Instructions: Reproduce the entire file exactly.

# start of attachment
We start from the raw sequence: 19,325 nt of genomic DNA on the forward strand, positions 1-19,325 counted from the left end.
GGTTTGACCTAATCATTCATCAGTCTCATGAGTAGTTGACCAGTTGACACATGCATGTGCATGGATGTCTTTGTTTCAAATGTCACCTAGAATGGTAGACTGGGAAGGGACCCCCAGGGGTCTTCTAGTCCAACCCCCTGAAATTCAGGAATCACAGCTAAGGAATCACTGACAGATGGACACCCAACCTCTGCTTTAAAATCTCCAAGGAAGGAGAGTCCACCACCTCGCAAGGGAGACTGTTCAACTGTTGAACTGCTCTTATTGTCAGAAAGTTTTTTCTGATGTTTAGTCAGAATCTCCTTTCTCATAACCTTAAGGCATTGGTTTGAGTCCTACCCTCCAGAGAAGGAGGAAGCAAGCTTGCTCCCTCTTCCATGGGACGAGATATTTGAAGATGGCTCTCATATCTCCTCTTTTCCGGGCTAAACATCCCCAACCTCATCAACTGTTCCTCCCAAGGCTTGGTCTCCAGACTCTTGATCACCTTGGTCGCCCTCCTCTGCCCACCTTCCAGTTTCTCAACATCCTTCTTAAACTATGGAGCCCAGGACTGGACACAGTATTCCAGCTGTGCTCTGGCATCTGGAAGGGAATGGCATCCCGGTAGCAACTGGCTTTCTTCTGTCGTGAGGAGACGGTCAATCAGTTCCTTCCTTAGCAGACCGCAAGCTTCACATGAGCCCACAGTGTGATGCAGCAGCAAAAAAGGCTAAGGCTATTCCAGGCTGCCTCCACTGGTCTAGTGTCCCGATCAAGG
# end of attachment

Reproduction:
We start from the raw sequence: 19,325 nt of genomic DNA on the forward strand, positions 1-19,325 counted from the left end.
GGTTTGACCTAATCATTCATCAGTCTCATGAGTAGTTGACCAGTTGACACATGCATGTGCATGGATGTCTTTGTTTCAAATGTCACCTAGAATGGTAGACTGGGAAGGGACCCCCAGGGGTCTTCTAGTCCAACCCCCTGAAATTCAGGAATCACAGCTAAGGAATCACTGACAGATGGACACCCAACCTCTGCTTTAAAATCTCCAAGGAAGGAGAGTCCACCACCTCGCAAGGGAGACTGTTCAACTGTTGAACTGCTCTTATTGTCAGAAAGTTTTTTCTGATGTTTAGTCAGAATCTCCTTTCTCATAACCTTAAGGCATTGGTTTGAGTCCTACCCTCCAGAGAAGGAGGAAGCAAGCTTGCTCCCTCTTCCATGGGACGAGATATTTGAAGATGGCTCTCATATCTCCTCTTTTCCGGGCTAAACATCCCCAACCTCATCAACTGTTCCTCCCAAGGCTTGGTCTCCAGACTCTTGATCACCTTGGTCGCCCTCCTCTGCCCACCTTCCAGTTTCTCAACATCCTTCTTAAACTATGGAGCCCAGGACTGGACACAGTATTCCAGCTGTGCTCTGGCATCTGGAAGGGAATGGCATCCCGGTAGCAACTGGCTTTCTTCTGTCGTGAGGAGACGGTCAATCAGTTCCTTCCTTAGCAGACCGCAAGCTTCACATGAGCCCACAGTGTGATGCAGCAGCAAAAAAGGCTAAGGCTATTCCAGGCTGCCTCCACTGGTCTAGTGTCCCGATCAAGG